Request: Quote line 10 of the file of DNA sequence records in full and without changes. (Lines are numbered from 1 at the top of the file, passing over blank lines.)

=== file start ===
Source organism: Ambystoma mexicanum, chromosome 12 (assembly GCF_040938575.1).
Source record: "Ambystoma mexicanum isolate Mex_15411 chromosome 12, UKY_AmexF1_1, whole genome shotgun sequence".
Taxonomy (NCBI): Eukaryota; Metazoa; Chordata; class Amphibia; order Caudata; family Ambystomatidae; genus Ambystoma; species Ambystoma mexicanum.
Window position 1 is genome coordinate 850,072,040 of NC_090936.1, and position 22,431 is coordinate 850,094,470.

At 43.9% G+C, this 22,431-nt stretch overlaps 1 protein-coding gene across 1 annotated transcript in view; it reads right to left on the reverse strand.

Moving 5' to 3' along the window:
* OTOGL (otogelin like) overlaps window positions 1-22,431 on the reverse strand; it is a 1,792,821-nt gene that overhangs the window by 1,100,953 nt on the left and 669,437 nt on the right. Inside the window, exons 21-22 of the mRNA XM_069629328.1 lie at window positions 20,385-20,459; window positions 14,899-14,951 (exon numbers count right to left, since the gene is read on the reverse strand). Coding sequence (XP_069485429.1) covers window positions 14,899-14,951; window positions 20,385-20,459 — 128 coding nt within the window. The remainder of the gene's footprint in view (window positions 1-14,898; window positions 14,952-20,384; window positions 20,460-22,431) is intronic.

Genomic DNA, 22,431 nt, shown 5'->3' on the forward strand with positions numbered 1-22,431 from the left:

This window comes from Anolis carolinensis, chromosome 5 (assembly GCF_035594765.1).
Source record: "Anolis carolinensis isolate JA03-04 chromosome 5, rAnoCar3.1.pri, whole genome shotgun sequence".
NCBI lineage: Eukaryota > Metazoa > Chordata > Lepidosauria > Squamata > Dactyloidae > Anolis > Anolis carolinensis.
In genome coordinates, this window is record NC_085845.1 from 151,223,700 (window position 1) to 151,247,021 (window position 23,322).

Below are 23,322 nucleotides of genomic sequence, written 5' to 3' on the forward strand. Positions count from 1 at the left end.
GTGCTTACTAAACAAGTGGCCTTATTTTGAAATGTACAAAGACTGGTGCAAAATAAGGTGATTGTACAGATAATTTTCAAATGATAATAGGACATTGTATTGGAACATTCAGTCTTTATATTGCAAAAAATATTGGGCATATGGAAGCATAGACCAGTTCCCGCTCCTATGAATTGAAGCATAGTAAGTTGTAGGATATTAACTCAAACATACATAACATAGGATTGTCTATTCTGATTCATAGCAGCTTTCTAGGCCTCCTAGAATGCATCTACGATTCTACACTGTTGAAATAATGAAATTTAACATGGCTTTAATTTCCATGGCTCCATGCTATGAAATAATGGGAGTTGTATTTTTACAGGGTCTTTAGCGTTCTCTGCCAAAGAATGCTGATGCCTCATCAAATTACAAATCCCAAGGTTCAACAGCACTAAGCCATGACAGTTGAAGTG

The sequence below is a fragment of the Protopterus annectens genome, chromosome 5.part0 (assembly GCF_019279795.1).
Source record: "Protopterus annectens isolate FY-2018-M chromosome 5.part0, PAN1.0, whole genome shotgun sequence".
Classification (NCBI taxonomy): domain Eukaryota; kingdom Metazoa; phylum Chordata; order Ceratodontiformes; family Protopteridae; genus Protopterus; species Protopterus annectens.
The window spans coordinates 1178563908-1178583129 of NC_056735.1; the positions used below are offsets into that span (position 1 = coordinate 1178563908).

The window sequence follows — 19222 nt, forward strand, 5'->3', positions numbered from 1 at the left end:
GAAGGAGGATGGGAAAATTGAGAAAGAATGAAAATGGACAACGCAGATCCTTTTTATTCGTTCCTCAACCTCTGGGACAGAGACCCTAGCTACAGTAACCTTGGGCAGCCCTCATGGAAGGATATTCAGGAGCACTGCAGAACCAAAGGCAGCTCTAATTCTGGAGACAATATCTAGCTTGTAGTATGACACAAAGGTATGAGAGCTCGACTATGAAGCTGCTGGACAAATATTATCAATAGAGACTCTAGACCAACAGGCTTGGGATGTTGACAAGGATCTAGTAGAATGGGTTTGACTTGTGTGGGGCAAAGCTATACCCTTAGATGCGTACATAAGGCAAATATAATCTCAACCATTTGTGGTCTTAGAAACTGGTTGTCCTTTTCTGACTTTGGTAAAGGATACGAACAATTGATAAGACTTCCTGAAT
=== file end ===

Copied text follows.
Source record: "Anolis carolinensis isolate JA03-04 chromosome 5, rAnoCar3.1.pri, whole genome shotgun sequence".